Helluva time for the sprinkler system to stop working. *sigh* At least I’ll always have New Order.

Something diurnal has been ripping out seedlings, too. I think it’s the squirrels, though what they want with a cucumber, pennyroyal, sage, and a couple other squash is beyond me. The little arboreal fucks dig the poor seedling out and leave it, and I don’t find it until the wilt has set in irreparably. If I ever catch one of them in the act there will be Hell To Pay, because gods damn it, if they just waited a bit there would be food for everyone.

I’m sure there’s some behavioral reason why they’re doing it, but it’s irritating as all get-out.

I sent off line edits for the third and last Hostage to Empire book; now that project is done except for the last round of CEs and proofs. July 4 is coming up, which means publishing will go on another one of its grind-to-a-halt holidays.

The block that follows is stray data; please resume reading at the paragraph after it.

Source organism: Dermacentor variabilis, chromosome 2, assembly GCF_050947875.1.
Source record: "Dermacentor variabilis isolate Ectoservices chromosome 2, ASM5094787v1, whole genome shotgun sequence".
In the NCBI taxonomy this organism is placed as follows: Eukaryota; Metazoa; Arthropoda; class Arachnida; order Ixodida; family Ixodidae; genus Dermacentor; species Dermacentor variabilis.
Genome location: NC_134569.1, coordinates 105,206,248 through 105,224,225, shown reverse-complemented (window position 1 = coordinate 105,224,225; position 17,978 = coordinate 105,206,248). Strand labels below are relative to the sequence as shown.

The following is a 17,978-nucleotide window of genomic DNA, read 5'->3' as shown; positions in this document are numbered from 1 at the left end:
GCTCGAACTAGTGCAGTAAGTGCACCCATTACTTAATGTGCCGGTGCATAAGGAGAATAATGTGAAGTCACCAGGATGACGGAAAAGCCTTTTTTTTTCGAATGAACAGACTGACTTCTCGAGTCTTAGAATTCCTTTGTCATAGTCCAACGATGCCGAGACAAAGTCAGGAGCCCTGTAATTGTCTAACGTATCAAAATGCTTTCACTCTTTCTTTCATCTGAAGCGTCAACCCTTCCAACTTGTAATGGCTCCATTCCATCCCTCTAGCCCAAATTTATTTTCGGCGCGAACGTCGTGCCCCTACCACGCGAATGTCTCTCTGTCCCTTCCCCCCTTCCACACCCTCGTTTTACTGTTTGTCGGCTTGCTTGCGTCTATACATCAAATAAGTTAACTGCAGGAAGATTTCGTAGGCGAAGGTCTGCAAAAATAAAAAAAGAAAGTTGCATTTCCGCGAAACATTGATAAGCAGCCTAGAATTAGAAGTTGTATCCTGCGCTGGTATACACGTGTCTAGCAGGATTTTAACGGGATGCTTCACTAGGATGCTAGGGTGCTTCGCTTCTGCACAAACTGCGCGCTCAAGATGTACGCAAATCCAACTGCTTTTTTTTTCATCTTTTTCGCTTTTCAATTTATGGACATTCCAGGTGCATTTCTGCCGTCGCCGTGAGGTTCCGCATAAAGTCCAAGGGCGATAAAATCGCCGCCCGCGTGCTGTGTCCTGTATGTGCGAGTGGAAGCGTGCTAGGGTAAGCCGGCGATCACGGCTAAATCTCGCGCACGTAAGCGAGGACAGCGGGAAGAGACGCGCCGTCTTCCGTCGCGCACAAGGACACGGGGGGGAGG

I’m in the wrong end of the profession. Writers don’t get salary or vacays, more’s the pity. And we’re creating the thing the entire industry rests upon. Go figure.

In any case, the only thing on the docket today is planning the next few months’ worth of work in finer detail, since some moving parts haven’t quite, well, moved. (At least the Cold North zero can be crossed off the list, well ahead of schedule.) I’m just irritable enough from the heat to take care of finicky details, with plenty of hydration and frequent breaks–since my office, naturally, is on the other side of the house from the bloody AC.

We have every fan out and running, too.

There’s breakfast that needs having, though one doesn’t feel much like eating under these conditions. Yesterday I worked my way through a box of prepared ice cream cones; it was the only thing I felt even remotely capable of ingesting.